The study of visual art thus described, can be a practice that involves understanding context and social significance. Art historians employ a number of methods in their research into the ontology and history of objects. Art historians examine work in the context of its time. At best, this is done in a manner which respects imperatives. In short, this approach examines the work of art in the context of the world within which it was created. Art historians often examine work through an analysis of form; this approach examines how the artist uses a two-dimensional picture plane or the three dimensions of sculptural or architectural space to create his or her art. The way these individual elements are employed results in representational or non-representational art. Is the artist imitating an object or image found in nature? If so, it is representational; the closer the art hews to perfect imitation, the more the art is realistic. Is the artist not imitating, but instead relying on symbolism, or in an important way striving to capture nature's essence, rather than copy it directly?
If so the art is non-representational—also called abstract. Realism and abstraction exist on a continuum. Impressionism is an example of a representational style, not directly imitative, but strove to create an "impression" of nature. If the work is not representational and is an expression of the artist's feelings and aspirations, or is a search for ideals of beauty and form, the work is non-representational or a work of expressionism. An iconographical analysis is one. Through a close reading of such elements, it is possible to trace their lineage, with it draw conclusions regarding the origins and tra
Provenance is the chronology of the ownership, custody or location of a historical object. The term was mostly used in relation to works of art but is now used in similar senses in a wide range of fields, including archaeology, archives, printed books and science and computing; the primary purpose of tracing the provenance of an object or entity is to provide contextual and circumstantial evidence for its original production or discovery, by establishing, as far as practicable, its history the sequences of its formal ownership and places of storage. The practice has a particular value in helping authenticate objects. Comparative techniques, expert opinions and the results of scientific tests may be used to these ends, but establishing provenance is a matter of documentation; the term dates to the 1780s in English. Provenance is conceptually comparable to the legal term chain of custody. In archaeology and paleontology, the derived term provenience is used with a related but particular meaning, to refer to the location where an artifact or other ancient item was found.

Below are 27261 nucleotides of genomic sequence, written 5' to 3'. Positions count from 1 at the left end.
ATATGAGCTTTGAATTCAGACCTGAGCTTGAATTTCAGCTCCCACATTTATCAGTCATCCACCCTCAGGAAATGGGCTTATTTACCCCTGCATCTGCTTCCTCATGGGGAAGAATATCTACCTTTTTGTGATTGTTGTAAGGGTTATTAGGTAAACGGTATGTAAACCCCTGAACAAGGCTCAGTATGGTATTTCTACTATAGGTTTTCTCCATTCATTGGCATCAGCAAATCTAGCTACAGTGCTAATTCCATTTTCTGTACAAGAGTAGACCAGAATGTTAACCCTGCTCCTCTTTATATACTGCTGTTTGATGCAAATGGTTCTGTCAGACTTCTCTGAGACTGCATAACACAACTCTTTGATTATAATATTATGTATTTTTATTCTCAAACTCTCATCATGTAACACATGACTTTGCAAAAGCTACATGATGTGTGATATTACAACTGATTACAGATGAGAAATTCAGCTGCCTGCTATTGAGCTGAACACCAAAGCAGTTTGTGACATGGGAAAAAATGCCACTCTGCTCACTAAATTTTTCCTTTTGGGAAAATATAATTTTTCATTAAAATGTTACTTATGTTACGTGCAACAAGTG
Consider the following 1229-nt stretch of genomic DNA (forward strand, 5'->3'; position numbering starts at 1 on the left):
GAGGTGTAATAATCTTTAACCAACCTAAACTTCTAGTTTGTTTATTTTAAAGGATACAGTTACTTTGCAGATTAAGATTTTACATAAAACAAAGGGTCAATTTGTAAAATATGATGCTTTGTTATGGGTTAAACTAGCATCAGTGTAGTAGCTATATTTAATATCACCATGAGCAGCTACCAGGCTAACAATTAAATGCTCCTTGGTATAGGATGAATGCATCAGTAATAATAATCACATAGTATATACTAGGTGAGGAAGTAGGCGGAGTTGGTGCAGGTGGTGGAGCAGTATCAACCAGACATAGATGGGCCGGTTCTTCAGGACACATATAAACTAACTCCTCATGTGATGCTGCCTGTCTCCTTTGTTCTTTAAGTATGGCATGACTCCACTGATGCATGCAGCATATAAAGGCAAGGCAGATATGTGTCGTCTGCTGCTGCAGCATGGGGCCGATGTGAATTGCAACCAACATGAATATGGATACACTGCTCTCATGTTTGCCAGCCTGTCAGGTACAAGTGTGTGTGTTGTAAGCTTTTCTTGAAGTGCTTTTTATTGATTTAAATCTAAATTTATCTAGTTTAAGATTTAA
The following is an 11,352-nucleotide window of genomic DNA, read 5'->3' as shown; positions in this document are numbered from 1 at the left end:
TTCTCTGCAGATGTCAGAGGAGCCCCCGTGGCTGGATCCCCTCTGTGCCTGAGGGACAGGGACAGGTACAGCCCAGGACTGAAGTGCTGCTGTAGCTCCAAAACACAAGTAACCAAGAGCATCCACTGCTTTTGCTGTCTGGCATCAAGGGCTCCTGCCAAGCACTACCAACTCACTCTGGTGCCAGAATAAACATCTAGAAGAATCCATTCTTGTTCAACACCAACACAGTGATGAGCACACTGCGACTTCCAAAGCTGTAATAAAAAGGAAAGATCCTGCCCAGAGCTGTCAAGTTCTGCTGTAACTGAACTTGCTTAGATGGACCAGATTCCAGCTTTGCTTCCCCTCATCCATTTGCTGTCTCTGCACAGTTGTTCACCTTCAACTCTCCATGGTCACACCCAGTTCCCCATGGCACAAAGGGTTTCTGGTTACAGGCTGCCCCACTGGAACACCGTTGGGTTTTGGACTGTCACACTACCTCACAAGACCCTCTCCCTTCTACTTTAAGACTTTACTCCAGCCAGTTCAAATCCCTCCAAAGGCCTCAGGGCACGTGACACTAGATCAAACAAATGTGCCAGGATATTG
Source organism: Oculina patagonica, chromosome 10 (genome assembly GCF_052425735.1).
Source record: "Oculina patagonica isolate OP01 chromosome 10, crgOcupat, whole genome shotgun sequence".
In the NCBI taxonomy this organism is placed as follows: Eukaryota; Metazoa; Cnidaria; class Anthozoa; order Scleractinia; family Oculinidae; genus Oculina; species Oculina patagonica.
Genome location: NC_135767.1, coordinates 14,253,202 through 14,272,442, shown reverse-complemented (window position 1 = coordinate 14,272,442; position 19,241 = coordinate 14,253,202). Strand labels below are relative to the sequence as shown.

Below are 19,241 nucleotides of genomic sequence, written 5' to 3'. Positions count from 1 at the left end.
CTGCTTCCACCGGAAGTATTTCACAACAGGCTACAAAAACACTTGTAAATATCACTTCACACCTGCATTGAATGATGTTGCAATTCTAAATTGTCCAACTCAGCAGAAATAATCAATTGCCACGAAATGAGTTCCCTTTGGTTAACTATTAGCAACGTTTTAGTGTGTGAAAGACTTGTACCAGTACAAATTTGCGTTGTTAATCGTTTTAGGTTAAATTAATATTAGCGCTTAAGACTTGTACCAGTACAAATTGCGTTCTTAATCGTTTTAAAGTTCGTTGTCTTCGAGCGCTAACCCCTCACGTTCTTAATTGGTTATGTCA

Provenance covers an object's complete documented history. An artifact may thus have both a provenance; the provenance of works of fine art and antiquities is of great importance to their owner. There are a number of reasons why painting provenance is important, which also apply to other types of fine art. A good provenance increases the value of a painting, establishing provenance may help confirm the date and for portraits, the subject of a painting, it may confirm. The provenance of paintings can help resolve ownership disputes. For example, provenance between 1933 and 1945 can determine whether a painting was looted by the Nazis. Many galleries are putting a great deal of effort into researching the provenance of paintings in their collections for which there is no firm provenance during that period. Documented evidence of provenance for an object can help to establish that it has not been altered and is not a forgery, a reproduction, stolen or looted art. Provenance helps assign the work to a known artist, a documented history can be of use in helping to prove ownership.